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  • Writer's pictureThe Publishing Post

Industry Insights: Zoe King, Rights Executive at Hachette

This issue we spoke to Zoe King, who is a Rights Executive at Hachette, about her experience of the rights department and her current role in Sheffield.


What does a typical day as a Rights Executive look like? How does it differ from a typical day as a Rights Assistant?

 

A typical day for me is a mix of meetings (which are predominantly virtual as I work in Hachette’s Sheffield office, not in London), admin tasks and lots of emails! I’m either submitting books to literary scouts or to publishers – I sell large print and audio rights, and translation rights in various territories – along with following up on interest, logging feedback, negotiating deal terms, updating authors’ agents, drafting contracts or processing signed agreements and invoicing, and helping my team with admin. I also, predictably, read a lot – I think it’s important to have a feel for as much of the material as possible before you’re trying to convince someone else they should buy the rights to a book and publish it!

 

The main difference between being a Rights Assistant vs Executive is the additional selling responsibilities – as an assistant I sold some domestic rights and handled translation renewal deals for my team, whereas I now have my own translation territories to look after.

 

What surprises people most about your job or the rights department more widely?

 

I think one of the most surprising parts of rights is the importance of being nosy! We always want to know where big books are selling internationally and to which publishers. We want to know what’s working in the different translation territories and what’s not. We speak to publishers across the world all the time about their markets and tastes. We embrace our inner Nancy Drews to try to track down old copyright holders. We keep an eye on what’s selling well and how books we lost out on acquiring sell internationally. So if you have a thirst for knowledge, and like knowing the gossip then maybe give a rights role a go!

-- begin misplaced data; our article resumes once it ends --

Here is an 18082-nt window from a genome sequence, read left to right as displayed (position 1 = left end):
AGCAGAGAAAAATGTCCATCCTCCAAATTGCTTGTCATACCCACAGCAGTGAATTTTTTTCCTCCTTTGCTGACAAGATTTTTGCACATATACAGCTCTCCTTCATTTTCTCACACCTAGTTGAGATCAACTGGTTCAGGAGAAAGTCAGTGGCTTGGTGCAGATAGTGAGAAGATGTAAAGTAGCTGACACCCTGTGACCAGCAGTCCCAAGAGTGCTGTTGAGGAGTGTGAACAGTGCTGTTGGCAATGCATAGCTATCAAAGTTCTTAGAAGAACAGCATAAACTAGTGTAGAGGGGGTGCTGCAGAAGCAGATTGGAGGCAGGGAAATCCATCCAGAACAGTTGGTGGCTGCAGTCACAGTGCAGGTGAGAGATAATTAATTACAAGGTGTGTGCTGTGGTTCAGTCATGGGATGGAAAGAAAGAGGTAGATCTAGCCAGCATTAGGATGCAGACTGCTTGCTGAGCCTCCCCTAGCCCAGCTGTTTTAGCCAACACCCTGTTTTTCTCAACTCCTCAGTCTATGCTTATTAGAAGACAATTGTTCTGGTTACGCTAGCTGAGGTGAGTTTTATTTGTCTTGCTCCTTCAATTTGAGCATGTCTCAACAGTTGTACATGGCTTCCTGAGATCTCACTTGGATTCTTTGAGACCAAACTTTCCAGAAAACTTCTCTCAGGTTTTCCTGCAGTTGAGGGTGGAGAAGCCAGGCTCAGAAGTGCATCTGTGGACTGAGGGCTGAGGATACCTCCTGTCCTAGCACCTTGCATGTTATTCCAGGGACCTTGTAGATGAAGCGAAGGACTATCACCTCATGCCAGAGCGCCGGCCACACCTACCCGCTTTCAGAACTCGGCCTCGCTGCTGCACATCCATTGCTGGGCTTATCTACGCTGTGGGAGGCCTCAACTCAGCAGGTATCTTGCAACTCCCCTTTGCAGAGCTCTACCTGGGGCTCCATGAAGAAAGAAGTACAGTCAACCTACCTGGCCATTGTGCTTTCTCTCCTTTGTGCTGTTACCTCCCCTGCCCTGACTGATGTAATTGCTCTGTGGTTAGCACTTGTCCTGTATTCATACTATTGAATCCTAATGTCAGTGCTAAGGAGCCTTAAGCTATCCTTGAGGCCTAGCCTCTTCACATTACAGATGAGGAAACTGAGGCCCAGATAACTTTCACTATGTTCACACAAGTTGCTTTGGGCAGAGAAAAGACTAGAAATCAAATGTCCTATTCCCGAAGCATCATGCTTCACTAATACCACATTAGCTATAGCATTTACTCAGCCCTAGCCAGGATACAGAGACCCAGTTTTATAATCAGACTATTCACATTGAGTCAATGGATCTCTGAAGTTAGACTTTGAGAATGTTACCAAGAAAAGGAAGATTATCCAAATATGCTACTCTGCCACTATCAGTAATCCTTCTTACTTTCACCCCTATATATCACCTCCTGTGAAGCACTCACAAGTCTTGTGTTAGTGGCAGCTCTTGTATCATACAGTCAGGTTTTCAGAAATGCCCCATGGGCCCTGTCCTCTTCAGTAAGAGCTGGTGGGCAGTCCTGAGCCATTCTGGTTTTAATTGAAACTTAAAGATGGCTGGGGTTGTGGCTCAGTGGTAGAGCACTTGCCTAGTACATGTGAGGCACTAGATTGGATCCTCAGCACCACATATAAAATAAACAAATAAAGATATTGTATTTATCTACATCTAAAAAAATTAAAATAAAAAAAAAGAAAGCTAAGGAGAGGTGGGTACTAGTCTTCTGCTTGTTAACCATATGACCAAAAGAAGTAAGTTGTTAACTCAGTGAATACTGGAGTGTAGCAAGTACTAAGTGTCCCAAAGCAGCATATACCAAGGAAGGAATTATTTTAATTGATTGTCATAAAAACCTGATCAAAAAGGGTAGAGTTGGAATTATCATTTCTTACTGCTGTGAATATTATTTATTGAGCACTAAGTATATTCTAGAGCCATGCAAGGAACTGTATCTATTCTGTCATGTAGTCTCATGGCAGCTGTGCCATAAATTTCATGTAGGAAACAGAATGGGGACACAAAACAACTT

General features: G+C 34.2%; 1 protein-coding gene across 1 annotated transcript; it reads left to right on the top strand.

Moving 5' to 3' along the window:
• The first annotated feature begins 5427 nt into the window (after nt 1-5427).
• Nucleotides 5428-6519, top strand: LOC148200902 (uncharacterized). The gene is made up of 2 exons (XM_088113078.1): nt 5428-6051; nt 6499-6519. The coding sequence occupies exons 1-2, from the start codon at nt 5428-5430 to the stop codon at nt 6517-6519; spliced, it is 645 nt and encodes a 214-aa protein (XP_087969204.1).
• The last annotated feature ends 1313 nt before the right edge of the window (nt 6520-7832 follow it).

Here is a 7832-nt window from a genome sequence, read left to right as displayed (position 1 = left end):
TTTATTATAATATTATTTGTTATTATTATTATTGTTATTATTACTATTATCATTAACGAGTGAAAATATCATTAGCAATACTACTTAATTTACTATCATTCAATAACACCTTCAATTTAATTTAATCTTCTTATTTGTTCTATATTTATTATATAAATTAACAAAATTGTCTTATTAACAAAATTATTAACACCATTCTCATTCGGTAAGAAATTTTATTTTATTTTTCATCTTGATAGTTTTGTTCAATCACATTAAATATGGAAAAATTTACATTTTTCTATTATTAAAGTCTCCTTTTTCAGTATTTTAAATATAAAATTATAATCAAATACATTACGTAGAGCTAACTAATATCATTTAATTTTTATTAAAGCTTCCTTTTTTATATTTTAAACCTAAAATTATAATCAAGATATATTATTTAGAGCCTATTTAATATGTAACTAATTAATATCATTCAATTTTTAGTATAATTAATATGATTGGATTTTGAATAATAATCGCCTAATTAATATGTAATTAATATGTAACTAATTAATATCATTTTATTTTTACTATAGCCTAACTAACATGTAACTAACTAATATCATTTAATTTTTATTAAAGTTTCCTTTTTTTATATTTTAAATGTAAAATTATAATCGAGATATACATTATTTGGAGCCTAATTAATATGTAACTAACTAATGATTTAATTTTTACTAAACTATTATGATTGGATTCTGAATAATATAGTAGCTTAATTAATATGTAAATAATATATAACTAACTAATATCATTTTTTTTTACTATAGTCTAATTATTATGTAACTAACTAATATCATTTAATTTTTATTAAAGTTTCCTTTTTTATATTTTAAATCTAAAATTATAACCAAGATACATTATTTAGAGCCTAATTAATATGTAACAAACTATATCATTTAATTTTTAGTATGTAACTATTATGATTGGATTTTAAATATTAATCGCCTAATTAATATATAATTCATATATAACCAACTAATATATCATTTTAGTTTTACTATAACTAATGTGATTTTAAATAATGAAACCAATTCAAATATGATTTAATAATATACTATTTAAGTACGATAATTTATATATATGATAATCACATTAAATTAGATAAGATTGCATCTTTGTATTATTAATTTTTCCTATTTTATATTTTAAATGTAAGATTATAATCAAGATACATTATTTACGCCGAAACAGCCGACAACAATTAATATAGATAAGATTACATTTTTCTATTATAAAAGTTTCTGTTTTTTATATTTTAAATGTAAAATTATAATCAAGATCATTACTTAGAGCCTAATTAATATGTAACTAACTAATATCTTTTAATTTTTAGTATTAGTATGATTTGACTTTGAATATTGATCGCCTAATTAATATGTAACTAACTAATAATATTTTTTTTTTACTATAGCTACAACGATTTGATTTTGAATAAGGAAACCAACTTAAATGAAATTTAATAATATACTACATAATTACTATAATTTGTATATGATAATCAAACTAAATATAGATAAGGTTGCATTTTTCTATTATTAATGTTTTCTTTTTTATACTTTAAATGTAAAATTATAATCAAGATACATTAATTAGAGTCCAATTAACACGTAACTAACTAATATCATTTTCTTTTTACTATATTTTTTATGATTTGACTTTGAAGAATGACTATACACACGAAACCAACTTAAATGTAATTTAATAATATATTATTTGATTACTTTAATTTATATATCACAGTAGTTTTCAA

How did your experience as Operations & Outreach Lead in the translation industry prepare you for your work in publishing? 

 

While I don’t condone that entry-level jobs should require years of work experience, I can’t not acknowledge that the foundation of skills I gained from my previous roles undoubtedly helped me to hit the ground running when I entered publishing. I had already honed skills like inbox management, juggling priorities and working out the best time and organisation management methods for me (I like Trello boards, Outlook calendar reminders and brain dumping in OneNote!) and I’ve been able to bring my experiences from a different industry to drive efficiencies and improve processes in my team.

 

My operations role is actually a voluntary one; after finishing uni I helped my friend to set up and run a mindfulness-for-kids app called Wee Seeds. I would highly recommend gaining experience through startups and social enterprises as they’re environments where everything needs to be done, there usually aren’t any strict processes or hierarchies in place, and they’re usually formed of very small teams. As such, there’s the flexibility and opportunity to try out lots of different things (helpful for your CV and working out your interests!) and take full ownership over projects. Through Wee Seeds I’ve learned a whole host of things from using Mailchimp and Canva, through to setting up a social impact programme from scratch. I’ve found them to be very flexible environments where you can get hands-on experience in areas you might not encounter in full-time work.

 

Are there any key skills or experiences you feel are ideal for someone who wants to build a career in rights? 

 

My advice for anyone interested in a role in rights is to try to spot rights deals out in the wild as much as possible, and see what trends you can identify. For example, have a look for translated editions on an author’s Amazon or Goodreads profile. If there are lots of translated editions, think about what made it travel; why is it so unique or standout that publishers would choose to translate and publish it, rather than find a local author to write something similar? For example, are they a big bestselling brand author? Is it non-fiction written by a key expert? Take a look at the covers – do they all follow the English edition (á la the TikTok effect), or are they tailored to the individual markets? If you’re more interested in domestic rights, head to your local library and check their large print section; what authors/titles/genres crop up? Scan the weekend newspapers and supplements for book extracts – which types of authors do they feature? You can learn so much about the rights landscape by being inquisitive!

 

What sort of progression can a publishing hopeful expect to see in rights in their first five years?

 

I’m perhaps not the best person to ask as I’ve only been in rights for a year and a half; but I’d say you can expect to be exposed to lots of opportunities and experiences – the chance to sell rights in different formats and markets; to attend book fairs and possibly go on sales trips; to begin building a network of contacts across the industry, and the world. You’ll also get to trace lots of books from acquisition to publication in both the UK market and in translation territories. I find it so exciting to hear about our translation publishers’ campaign plans, and see a book take off internationally!

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